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Graduate Study at Penn State - Spring 2004

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  • Graduate Study at Penn State - Spring 2004

    Graduate study in Biomechanics at The Pennsylvania State University
    The Biomechanics Laboratory at Penn State University is seeking a highly motivated Ph.D. student interested in hand and finger biomechanics and motor control of hand function. The applications are for the Spring semester of 2004.


    This unique and rigorous program includes advanced coursework in biomechanics and neighboring fields of science, weekly colloquia and seminars, apprenticeship in the biomechanics laboratory and instructional mentoring. Students develop a coherent area of expertise by designing an academic program that includes introductory and advanced graduate courses in classes such as Experimental Methods in Biomechanics and Motor Control, Advanced Biomechanics of Human Movement, Modeling in Biomechanics, Sports Biomechanics, Locomotion Studies, Musculoskeletal Mechanics, Forensic Biomechanics, Motor Control, Motor Learning, Neurophysiological Basis of Movement, Psychophysiology of Movement, Applied Muscle Physiology, Skeletal Physiology, Advanced Exercise Physiology, Engineering of Human Work, and others. In addition to the courses offered by the Department of Kinesiology, students take classes in other areas, such as Mechanical Engineering, Mathematics, and Psychology. Additional advanced courses, including research seminars, are also offered.


    The Biomechanics Laboratory is well equipped to do research in various fields of human movement biomechanics. The Laboratory occupies approximately 2200 square feet of space divided into 7 rooms.

    The current research program is aimed at understanding of the hand biomechanics and finger coordination/control in prehension tasks involving several digits, force sharing among fingers as a model of the redundancy problem, biomechanics and control of manipulation in elderly and in patients with central and peripheral motor disorders, e.g. in carpal tunnel patients. A continuing focus for many of the research projects will be analyzing the biomechanical aspects of motor control problems especially manipulation of the hand-held objects. This direction of research combines biomechanics, motor control, robotics and clinical disciplines. The Laboratory has unique equipment to perform this research.

    Research projects in the laboratory have been funded mostly by the grants from the National Institutes of Health. The research is conducted together with the Motor Control lab and is performed under the guidance of Prof. V. M. Zatsiorsky (biomechanics) and Prof. M.L. Latash (motor control).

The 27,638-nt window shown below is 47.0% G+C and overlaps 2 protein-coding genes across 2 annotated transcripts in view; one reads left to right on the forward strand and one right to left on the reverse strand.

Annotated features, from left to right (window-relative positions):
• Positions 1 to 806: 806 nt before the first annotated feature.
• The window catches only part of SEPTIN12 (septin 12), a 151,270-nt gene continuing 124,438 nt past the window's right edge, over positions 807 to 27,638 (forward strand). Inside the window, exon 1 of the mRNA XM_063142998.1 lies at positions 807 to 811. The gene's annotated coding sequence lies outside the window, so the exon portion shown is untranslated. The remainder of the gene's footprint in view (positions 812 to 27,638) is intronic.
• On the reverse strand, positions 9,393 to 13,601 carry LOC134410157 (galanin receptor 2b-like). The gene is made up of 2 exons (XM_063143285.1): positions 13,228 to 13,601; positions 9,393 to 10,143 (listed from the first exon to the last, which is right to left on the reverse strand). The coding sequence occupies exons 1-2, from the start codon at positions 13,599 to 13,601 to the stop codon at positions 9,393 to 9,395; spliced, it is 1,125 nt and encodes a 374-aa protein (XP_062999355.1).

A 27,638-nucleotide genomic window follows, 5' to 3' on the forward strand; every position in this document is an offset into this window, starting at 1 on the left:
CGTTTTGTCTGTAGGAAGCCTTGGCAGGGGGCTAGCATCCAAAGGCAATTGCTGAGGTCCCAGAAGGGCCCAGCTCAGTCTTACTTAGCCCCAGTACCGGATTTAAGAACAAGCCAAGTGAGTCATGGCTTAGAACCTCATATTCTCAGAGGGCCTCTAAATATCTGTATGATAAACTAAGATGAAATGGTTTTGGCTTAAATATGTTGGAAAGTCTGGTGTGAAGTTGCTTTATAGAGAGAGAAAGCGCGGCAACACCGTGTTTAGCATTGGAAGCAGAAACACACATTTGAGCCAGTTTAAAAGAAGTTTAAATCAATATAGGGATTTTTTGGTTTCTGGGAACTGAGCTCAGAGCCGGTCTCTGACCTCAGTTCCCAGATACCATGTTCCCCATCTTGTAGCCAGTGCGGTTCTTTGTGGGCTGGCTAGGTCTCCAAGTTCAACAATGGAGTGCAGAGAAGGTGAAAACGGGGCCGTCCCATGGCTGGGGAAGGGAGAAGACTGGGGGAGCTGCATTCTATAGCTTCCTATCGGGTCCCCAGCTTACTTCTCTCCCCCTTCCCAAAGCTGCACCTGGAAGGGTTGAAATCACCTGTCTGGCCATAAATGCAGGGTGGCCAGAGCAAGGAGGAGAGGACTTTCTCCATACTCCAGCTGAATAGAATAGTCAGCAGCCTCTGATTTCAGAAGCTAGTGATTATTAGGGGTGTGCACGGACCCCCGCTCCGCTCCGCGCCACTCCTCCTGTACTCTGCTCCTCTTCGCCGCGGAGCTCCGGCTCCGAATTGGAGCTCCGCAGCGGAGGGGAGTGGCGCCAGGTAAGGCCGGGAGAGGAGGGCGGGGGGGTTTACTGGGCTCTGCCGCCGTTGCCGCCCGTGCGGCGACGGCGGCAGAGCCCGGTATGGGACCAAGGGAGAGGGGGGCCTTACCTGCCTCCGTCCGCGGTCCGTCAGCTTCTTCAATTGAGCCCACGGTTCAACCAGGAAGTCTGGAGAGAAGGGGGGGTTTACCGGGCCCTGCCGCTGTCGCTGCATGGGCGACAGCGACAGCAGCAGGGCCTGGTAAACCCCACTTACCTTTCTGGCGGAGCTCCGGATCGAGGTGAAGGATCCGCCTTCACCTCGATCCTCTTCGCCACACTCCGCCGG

Applications for admission and financial aid should be received by

    the Graduate School Admissions Office no later than October 15, 2003. The available assistantships are $13,905 for a ten-month period and include a tuition remission. In addition, students who do their research during summer periods are financially supported during this period of time.

    For admission of a student into the Biomechanics Program, the main considerations are: (a) the course background of the student (science courses, including Physics, Mechanics, Mathematics, Computer Science, Anatomy, Physiology, etc.); (b) the student's mathematics ("quantitative") GRE score, which should be at least in the high 600's, and preferably in the 700's (the verbal and analytical GRE scores are less important, although the University requires combined scores in two of the three measures (verbal, quantitative, analytical) above 1000; and (c) the student's record of interest and

    academic performance in the biomechanics of human movement.

    Some background in the biological sciences is desirable for this curriculum; a good aptitude for math/mechanics is crucial. Experience with LabView and MatLab, as well as experience in biomechanical and neurophysiological measurements (e.g motion analysis, EMG) and background in the control of human motion would be advantageous. Outstanding students from the biological and engineering sciences are encouraged to apply.

    Fluent English is required. All applicants whose primary language is not English and who graduated from a university where the language of instruction and examination was not English must demonstrate facility in the English language.

    For more information about the program, please visit our lab homepage at the address "".

    Candidates should send a letter of interest to: Prof. Vladimir M. Zatsiorsky, Director, Biomechanics Laboratory, 39 Recreation Hall, University Park, PA

    16802, Phone: (814) 865-3445, Fax: (814) 865-2440, E-mail:

    If you are seriously considering Graduate Work at Penn State, please request Department and University information from:

    Jennifer Parkes

    Penn State University

    Kinesiology Department

    146 Recreation Building

    University Park, PA 16802


    (814) 863-0847

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